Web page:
Monday, 22 November 2010

Time and Distance

Time and Distance at Gallery 36
Poet James Turner, Saxophonist Chris Caldwell,
Flautist Susie Hodder-Williams
What could follow an oboe concerto from the UEA symphony orchestra?  How about an evening of transcendent flute and clarinet (and saxophone) with the addition of the poetry of James Turner in the very inspiring setting of Gallery 36 in Denmark Road.  Saturday night's concert was called 'Time and Distance' and it was a very unusual and moving experience.
The Gallery is owned and run by Veronica Gosling whose previous gallery was in the Forest of Dean.  Gallery 36 is a former nursing home where all the rooms are filled with art equipment and materials and many, many works of art.  The art work extends into the garden where various sculptures are visible from Western Way.  (Many people have wondered what white painted bicycles are doing in the trees!)
Recently Veronica discovered a couple of musicians calling themselves 'Music on the Edge' playing in the Long Room at the Drewe Arms in Drewsteighnton.  Cris Caldwell is a clarinettist with a deep love of the saxophone.  Susie Hodder-Williams is wonderful flautist.  They both also play the Javanese gamelan.  Veronica managed to convince them to come to Exeter to play at Gallery 36 with the additional element of the poetry and poetry reading of James Turner.
After a lot of shuffling around as a large and expectant audience squeezed themselves into one room of the gallery, the concert opened with 'Timelessness for Bass Flute and Bass Clarinet'.  Chris sat silently with his very large, old and beautiful bass clarinet to his lips, strangely reminiscent of a garden gnome with a giant tobacco pipe.  However, it was Susie who made the first sounds, on her bass flute.  The first sound was no more than a breath, slowly building into a recognisable note, before giving way to multiple harmonics.  As the mood built, a series of squeaks and gasps started to proceed from Chris's clarinet.  The entire piece was beautifully composed and played.
But the plan was not simply to have an evening of modern compositions.  Next came three baroque pieces by Bach - but played on the saxophone which wasn't invented until 100 years after he died.  Chris explained that he thinks the saxophone is ideal for the music of Bach.  And, after his playing, we had to agree.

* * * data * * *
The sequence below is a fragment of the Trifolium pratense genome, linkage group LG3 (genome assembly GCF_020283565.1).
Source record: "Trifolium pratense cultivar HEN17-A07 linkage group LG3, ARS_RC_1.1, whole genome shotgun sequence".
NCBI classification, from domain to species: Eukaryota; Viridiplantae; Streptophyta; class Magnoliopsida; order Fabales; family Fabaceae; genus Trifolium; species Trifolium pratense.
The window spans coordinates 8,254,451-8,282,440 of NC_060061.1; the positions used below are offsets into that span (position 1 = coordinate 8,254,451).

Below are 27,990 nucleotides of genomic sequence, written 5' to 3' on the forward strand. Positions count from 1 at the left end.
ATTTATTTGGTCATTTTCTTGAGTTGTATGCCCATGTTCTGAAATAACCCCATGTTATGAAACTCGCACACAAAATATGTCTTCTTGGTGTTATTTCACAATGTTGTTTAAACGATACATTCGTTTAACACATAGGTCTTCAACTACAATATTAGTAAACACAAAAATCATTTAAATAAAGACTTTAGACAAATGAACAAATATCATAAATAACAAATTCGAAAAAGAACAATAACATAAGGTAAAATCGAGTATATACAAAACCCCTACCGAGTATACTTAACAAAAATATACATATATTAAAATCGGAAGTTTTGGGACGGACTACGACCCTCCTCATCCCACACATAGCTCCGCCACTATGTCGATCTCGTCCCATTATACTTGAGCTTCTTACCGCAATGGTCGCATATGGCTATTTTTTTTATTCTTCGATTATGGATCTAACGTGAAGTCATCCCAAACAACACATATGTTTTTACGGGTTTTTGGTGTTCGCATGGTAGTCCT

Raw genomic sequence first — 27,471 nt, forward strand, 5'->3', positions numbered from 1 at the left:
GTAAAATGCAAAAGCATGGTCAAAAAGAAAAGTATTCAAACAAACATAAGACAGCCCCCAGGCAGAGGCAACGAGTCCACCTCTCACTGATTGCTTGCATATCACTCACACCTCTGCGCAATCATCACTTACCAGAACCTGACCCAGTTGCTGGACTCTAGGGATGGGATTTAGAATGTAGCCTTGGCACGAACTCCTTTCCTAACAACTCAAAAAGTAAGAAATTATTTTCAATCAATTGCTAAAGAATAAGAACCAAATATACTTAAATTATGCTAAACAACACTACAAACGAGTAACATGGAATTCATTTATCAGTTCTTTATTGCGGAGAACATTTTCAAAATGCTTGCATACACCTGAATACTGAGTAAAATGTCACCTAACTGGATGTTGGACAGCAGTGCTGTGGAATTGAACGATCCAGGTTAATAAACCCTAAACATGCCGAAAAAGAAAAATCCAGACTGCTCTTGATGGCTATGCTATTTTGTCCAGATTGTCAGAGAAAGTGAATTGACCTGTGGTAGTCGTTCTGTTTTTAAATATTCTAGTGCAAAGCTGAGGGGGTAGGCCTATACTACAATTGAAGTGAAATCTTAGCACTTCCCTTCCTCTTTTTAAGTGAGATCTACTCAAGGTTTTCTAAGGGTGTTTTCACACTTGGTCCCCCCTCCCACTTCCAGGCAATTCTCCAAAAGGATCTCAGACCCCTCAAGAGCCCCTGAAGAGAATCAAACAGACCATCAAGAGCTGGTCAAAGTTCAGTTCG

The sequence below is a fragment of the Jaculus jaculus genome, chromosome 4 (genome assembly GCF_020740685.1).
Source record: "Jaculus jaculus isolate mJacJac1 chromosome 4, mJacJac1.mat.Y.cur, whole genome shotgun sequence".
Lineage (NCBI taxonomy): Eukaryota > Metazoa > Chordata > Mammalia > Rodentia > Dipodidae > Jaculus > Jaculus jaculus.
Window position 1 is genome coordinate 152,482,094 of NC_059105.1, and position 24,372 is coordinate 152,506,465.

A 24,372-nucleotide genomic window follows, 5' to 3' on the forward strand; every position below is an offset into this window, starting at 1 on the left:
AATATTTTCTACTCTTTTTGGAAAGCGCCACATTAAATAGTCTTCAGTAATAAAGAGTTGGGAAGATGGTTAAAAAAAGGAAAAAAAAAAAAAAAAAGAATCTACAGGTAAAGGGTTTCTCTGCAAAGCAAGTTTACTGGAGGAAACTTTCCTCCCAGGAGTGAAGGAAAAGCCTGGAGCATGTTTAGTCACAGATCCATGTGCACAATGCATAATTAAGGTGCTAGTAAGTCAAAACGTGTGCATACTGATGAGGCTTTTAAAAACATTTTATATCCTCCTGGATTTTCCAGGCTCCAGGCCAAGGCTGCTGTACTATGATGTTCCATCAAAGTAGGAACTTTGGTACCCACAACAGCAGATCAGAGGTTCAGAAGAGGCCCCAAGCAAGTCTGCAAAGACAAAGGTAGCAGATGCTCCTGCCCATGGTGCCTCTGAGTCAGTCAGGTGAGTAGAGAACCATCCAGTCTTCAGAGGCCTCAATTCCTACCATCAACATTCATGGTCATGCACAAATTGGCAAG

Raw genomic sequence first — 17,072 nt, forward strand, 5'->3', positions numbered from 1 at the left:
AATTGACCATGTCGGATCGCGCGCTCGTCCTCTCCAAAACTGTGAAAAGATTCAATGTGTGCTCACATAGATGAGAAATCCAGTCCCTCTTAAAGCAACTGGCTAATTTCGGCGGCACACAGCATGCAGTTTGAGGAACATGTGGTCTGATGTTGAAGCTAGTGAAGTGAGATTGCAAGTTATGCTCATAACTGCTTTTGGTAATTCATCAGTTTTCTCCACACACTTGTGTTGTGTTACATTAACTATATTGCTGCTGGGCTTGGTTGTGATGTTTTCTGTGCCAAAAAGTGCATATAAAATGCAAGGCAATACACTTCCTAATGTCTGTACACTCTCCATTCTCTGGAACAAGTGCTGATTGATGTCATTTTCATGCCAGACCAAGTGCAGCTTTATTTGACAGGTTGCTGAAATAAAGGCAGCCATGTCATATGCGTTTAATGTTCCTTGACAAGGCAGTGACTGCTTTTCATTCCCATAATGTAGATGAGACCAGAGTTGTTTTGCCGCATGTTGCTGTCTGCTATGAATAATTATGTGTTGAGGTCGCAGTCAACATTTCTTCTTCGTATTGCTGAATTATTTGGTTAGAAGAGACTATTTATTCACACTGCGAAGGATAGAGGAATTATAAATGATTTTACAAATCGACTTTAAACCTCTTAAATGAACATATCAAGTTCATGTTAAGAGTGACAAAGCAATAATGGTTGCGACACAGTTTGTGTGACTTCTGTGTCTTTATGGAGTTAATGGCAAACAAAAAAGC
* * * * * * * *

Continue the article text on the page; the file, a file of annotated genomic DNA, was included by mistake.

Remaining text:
Then 'Minimal Time and Equal Distance' was represented by Philip Glass's 'Piece in the Shape of a Square', a minimalist work gently coaxing more and more life into a very simple musical phrase.  This 25 minute piece was sadly cut down to only five minutes to allow time for more music and poetry.
James' poems about time and distance were accompanied by Susie on the gamelan and Chris on his beloved saxophone - again reduced to the gentlest gasps and squeaks, accompanied by the tapping of the brass keys.
Chris and Susie sent us to the interval with Purcell's Dido & Aeneas - and Chris called us back with Mussorgsky's 'Pictures at an Exhibition' on the clarinet.
James read us some poetry by Henry Reed and T S Eliot in the second half with accompaniment from various flutes, clarinets and saxophones.  We also enjoyed more classical music: Sarabande from Bach's Partita No 2 - on saxophone of course, Elgar, Debussy and - Thelonius Monk.  Chris's jazz playing was quite amazing, and when he and Susie finished with 6 Roumanian folk dances by Bartok, Chris treated us to an amazing and unpredictable jazz imrovisation ending with exhausted wheezing through the reed.
Just to bring us back to some semblance of reality they finished with Steve Goss's arrangement of the Welsh folk tale 'Hela'r Sgyfarnog' (Hunting the Hare).  We were pleased to hear that it is possible that Steve will get together with Chris and Susie in the near future to form a trio to play at Dillington Hall.  That's definitely something to look out for!

The next event at Gallery 36 is 'Beautiful Pots'.  Seven ceramicists will exhibit their work from 3-12 December.  There will also be a 'music event' on Thursday 9 Dec.

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